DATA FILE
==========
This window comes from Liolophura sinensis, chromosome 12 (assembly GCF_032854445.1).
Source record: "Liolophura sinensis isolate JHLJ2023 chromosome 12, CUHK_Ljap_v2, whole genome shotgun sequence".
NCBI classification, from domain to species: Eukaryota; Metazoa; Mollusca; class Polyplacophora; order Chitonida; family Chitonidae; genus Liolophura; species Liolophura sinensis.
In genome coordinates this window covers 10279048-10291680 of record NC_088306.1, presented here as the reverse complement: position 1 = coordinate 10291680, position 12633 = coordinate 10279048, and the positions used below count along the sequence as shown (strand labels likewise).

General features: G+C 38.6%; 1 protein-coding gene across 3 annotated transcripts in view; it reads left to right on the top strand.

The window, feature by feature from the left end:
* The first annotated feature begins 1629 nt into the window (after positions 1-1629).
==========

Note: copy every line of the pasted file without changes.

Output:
This window comes from Liolophura sinensis, chromosome 12 (assembly GCF_032854445.1).
Source record: "Liolophura sinensis isolate JHLJ2023 chromosome 12, CUHK_Ljap_v2, whole genome shotgun sequence".
NCBI classification, from domain to species: Eukaryota; Metazoa; Mollusca; class Polyplacophora; order Chitonida; family Chitonidae; genus Liolophura; species Liolophura sinensis.
In genome coordinates this window covers 10279048-10291680 of record NC_088306.1, presented here as the reverse complement: position 1 = coordinate 10291680, position 12633 = coordinate 10279048, and the positions used below count along the sequence as shown (strand labels likewise).

General features: G+C 38.6%; 1 protein-coding gene across 3 annotated transcripts in view; it reads left to right on the top strand.

The window, feature by feature from the left end:
* The first annotated feature begins 1629 nt into the window (after positions 1-1629).